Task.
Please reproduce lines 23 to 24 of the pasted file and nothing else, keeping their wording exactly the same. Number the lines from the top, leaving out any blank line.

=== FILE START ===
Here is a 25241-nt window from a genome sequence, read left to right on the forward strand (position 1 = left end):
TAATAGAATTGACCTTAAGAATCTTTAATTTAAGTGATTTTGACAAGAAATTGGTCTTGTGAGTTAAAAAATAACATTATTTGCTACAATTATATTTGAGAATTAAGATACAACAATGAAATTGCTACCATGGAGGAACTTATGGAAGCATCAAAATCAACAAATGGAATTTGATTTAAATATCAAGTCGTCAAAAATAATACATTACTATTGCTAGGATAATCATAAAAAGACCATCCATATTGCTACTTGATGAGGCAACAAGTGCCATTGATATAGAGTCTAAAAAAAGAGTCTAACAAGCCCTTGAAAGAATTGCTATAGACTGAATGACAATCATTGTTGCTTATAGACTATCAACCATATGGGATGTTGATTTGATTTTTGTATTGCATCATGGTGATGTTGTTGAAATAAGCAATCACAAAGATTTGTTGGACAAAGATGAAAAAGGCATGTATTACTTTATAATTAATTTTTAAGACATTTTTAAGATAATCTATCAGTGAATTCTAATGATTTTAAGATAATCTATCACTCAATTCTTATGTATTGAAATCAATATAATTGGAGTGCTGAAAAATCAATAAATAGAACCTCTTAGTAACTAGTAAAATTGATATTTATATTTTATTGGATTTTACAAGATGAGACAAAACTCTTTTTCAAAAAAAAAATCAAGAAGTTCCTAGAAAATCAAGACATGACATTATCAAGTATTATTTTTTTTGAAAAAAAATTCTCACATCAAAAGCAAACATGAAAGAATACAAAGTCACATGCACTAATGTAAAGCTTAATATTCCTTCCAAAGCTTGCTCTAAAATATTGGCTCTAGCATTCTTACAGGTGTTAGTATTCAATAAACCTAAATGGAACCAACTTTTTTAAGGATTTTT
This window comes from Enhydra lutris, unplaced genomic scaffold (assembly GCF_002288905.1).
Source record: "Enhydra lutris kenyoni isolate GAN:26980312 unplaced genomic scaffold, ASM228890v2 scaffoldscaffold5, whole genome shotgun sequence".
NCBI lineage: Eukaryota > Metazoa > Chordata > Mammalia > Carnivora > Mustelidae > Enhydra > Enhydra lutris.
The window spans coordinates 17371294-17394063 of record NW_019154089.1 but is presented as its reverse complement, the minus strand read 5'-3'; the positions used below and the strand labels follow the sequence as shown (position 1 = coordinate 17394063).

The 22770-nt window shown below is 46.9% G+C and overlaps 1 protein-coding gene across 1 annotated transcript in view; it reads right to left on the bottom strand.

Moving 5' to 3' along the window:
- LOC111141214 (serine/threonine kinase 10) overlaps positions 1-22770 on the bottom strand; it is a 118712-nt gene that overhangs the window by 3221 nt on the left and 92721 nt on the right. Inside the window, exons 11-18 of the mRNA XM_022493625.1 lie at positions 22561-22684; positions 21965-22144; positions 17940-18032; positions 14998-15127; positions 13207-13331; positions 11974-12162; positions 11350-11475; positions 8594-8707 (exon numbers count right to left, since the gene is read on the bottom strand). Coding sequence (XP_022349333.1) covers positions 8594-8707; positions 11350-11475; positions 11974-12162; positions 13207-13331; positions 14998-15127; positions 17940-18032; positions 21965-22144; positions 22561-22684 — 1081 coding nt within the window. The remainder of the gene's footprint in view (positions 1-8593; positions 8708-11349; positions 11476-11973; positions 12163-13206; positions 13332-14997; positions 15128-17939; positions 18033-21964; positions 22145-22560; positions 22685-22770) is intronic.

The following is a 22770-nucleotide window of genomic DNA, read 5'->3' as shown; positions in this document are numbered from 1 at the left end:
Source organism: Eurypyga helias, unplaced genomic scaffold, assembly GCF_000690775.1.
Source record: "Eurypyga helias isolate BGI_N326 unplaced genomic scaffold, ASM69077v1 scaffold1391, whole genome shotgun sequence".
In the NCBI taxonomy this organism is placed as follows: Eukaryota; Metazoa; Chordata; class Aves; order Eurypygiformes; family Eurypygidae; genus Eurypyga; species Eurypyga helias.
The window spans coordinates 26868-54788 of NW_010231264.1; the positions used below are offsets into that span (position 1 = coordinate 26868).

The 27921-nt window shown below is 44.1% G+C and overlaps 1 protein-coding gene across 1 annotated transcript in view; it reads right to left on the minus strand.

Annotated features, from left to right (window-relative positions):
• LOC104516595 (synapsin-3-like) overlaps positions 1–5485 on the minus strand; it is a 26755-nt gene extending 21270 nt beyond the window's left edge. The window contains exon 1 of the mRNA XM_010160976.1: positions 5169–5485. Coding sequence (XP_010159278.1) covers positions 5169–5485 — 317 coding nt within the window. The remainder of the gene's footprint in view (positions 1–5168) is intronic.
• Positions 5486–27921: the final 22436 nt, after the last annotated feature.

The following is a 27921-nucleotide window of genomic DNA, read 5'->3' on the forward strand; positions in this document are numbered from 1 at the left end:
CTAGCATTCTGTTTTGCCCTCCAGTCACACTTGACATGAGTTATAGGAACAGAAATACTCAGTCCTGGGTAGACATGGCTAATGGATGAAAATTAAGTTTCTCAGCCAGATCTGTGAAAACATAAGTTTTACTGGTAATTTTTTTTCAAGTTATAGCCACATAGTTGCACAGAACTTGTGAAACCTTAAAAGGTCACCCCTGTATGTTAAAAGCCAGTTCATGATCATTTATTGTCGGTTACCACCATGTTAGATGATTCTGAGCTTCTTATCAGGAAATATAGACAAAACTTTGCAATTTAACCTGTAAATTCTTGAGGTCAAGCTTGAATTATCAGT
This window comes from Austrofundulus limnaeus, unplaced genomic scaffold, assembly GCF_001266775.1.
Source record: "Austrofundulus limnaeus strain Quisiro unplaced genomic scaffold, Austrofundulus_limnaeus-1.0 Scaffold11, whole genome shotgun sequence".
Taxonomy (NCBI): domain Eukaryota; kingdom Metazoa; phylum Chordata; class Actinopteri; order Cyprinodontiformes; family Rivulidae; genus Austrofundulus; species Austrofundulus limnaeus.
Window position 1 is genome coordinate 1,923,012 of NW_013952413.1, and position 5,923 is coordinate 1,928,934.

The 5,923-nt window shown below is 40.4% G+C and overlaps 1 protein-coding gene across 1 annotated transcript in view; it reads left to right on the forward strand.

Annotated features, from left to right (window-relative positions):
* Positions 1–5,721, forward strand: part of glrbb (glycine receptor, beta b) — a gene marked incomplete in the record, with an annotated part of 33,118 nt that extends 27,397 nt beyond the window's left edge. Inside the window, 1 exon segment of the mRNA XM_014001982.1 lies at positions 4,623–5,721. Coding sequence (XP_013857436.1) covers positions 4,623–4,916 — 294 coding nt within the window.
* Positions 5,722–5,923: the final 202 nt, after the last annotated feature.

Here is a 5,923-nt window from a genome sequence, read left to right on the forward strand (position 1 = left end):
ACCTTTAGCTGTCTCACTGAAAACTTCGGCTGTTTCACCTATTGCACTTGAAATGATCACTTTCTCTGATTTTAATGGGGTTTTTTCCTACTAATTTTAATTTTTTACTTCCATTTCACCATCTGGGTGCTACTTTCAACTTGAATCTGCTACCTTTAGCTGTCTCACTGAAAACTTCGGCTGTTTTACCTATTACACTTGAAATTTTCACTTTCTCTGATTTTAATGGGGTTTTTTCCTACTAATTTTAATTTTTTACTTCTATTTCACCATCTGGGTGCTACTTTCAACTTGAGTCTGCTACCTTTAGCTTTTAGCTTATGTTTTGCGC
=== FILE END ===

Taxonomy (NCBI): domain Eukaryota; kingdom Metazoa; phylum Chordata; class Actinopteri; order Cyprinodontiformes; family Rivulidae; genus Austrofundulus; species Austrofundulus limnaeus.
Window position 1 is genome coordinate 1,923,012 of NW_013952413.1, and position 5,923 is coordinate 1,928,934.